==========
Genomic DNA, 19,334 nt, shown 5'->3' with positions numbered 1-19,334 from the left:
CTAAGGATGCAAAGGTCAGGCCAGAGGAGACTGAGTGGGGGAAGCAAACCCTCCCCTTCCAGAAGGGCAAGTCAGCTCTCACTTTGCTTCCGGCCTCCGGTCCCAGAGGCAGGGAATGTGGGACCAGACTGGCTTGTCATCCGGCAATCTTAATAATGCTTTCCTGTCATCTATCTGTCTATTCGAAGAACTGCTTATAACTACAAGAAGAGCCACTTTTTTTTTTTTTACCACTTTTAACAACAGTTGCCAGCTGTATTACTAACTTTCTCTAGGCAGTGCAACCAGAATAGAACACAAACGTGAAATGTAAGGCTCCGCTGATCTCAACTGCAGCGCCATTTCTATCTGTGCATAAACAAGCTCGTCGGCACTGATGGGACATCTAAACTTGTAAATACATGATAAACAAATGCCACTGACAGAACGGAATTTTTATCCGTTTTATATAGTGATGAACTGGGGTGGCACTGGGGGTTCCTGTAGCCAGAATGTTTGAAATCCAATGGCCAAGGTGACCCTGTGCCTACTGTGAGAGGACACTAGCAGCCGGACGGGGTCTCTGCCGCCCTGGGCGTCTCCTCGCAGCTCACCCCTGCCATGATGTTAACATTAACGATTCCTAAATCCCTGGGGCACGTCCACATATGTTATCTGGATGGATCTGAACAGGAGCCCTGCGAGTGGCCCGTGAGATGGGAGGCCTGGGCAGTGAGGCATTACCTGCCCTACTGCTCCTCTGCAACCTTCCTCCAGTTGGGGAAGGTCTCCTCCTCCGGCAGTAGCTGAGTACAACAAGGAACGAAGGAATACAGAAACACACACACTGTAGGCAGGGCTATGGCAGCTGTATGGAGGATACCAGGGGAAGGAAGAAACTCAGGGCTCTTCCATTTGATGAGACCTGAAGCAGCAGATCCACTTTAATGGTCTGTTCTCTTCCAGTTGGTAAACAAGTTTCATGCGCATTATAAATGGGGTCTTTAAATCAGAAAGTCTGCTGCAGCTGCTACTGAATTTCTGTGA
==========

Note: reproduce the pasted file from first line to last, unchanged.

Genomic DNA, 19,334 nt, shown 5'->3' with positions numbered 1-19,334 from the left:
CTAAGGATGCAAAGGTCAGGCCAGAGGAGACTGAGTGGGGGAAGCAAACCCTCCCCTTCCAGAAGGGCAAGTCAGCTCTCACTTTGCTTCCGGCCTCCGGTCCCAGAGGCAGGGAATGTGGGACCAGACTGGCTTGTCATCCGGCAATCTTAATAATGCTTTCCTGTCATCTATCTGTCTATTCGAAGAACTGCTTATAACTACAAGAAGAGCCACTTTTTTTTTTTTTACCACTTTTAACAACAGTTGCCAGCTGTATTACTAACTTTCTCTAGGCAGTGCAACCAGAATAGAACACAAACGTGAAATGTAAGGCTCCGCTGATCTCAACTGCAGCGCCATTTCTATCTGTGCATAAACAAGCTCGTCGGCACTGATGGGACATCTAAACTTGTAAATACATGATAAACAAATGCCACTGACAGAACGGAATTTTTATCCGTTTTATATAGTGATGAACTGGGGTGGCACTGGGGGTTCCTGTAGCCAGAATGTTTGAAATCCAATGGCCAAGGTGACCCTGTGCCTACTGTGAGAGGACACTAGCAGCCGGACGGGGTCTCTGCCGCCCTGGGCGTCTCCTCGCAGCTCACCCCTGCCATGATGTTAACATTAACGATTCCTAAATCCCTGGGGCACGTCCACATATGTTATCTGGATGGATCTGAACAGGAGCCCTGCGAGTGGCCCGTGAGATGGGAGGCCTGGGCAGTGAGGCATTACCTGCCCTACTGCTCCTCTGCAACCTTCCTCCAGTTGGGGAAGGTCTCCTCCTCCGGCAGTAGCTGAGTACAACAAGGAACGAAGGAATACAGAAACACACACACTGTAGGCAGGGCTATGGCAGCTGTATGGAGGATACCAGGGGAAGGAAGAAACTCAGGGCTCTTCCATTTGATGAGACCTGAAGCAGCAGATCCACTTTAATGGTCTGTTCTCTTCCAGTTGGTAAACAAGTTTCATGCGCATTATAAATGGGGTCTTTAAATCAGAAAGTCTGCTGCAGCTGCTACTGAATTTCTGTGA